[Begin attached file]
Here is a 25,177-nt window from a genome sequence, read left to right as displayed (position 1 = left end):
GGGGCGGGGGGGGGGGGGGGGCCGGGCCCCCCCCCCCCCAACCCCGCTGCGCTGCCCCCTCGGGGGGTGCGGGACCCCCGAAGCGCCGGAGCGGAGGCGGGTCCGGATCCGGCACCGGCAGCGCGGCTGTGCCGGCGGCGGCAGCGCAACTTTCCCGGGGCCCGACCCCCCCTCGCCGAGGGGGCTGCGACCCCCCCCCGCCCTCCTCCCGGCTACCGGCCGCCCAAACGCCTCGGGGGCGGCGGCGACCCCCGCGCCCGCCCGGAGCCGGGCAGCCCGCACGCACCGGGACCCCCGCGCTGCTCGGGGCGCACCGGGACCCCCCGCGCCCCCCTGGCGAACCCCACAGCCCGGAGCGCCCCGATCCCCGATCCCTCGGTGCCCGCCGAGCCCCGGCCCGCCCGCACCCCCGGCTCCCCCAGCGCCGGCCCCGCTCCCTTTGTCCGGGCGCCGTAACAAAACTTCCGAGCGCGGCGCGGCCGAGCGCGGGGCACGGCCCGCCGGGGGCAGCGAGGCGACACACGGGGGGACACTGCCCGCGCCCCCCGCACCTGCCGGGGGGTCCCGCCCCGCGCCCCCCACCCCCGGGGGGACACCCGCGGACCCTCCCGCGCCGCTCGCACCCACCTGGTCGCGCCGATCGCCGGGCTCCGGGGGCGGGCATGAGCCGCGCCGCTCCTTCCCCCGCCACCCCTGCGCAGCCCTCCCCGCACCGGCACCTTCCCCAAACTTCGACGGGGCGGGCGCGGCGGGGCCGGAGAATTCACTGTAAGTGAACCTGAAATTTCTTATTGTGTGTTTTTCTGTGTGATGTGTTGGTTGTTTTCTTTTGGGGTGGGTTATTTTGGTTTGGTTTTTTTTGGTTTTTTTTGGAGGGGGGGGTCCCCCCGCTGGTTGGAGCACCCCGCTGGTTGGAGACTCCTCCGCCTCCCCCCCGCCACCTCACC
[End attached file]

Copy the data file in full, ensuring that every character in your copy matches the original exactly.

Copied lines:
Here is a 25,177-nt window from a genome sequence, read left to right as displayed (position 1 = left end):
GGGGCGGGGGGGGGGGGGGGGCCGGGCCCCCCCCCCCCCAACCCCGCTGCGCTGCCCCCTCGGGGGGTGCGGGACCCCCGAAGCGCCGGAGCGGAGGCGGGTCCGGATCCGGCACCGGCAGCGCGGCTGTGCCGGCGGCGGCAGCGCAACTTTCCCGGGGCCCGACCCCCCCTCGCCGAGGGGGCTGCGACCCCCCCCCGCCCTCCTCCCGGCTACCGGCCGCCCAAACGCCTCGGGGGCGGCGGCGACCCCCGCGCCCGCCCGGAGCCGGGCAGCCCGCACGCACCGGGACCCCCGCGCTGCTCGGGGCGCACCGGGACCCCCCGCGCCCCCCTGGCGAACCCCACAGCCCGGAGCGCCCCGATCCCCGATCCCTCGGTGCCCGCCGAGCCCCGGCCCGCCCGCACCCCCGGCTCCCCCAGCGCCGGCCCCGCTCCCTTTGTCCGGGCGCCGTAACAAAACTTCCGAGCGCGGCGCGGCCGAGCGCGGGGCACGGCCCGCCGGGGGCAGCGAGGCGACACACGGGGGGACACTGCCCGCGCCCCCCGCACCTGCCGGGGGGTCCCGCCCCGCGCCCCCCACCCCCGGGGGGACACCCGCGGACCCTCCCGCGCCGCTCGCACCCACCTGGTCGCGCCGATCGCCGGGCTCCGGGGGCGGGCATGAGCCGCGCCGCTCCTTCCCCCGCCACCCCTGCGCAGCCCTCCCCGCACCGGCACCTTCCCCAAACTTCGACGGGGCGGGCGCGGCGGGGCCGGAGAATTCACTGTAAGTGAACCTGAAATTTCTTATTGTGTGTTTTTCTGTGTGATGTGTTGGTTGTTTTCTTTTGGGGTGGGTTATTTTGGTTTGGTTTTTTTTGGTTTTTTTTGGAGGGGGGGGTCCCCCCGCTGGTTGGAGCACCCCGCTGGTTGGAGACTCCTCCGCCTCCCCCCCGCCACCTCACC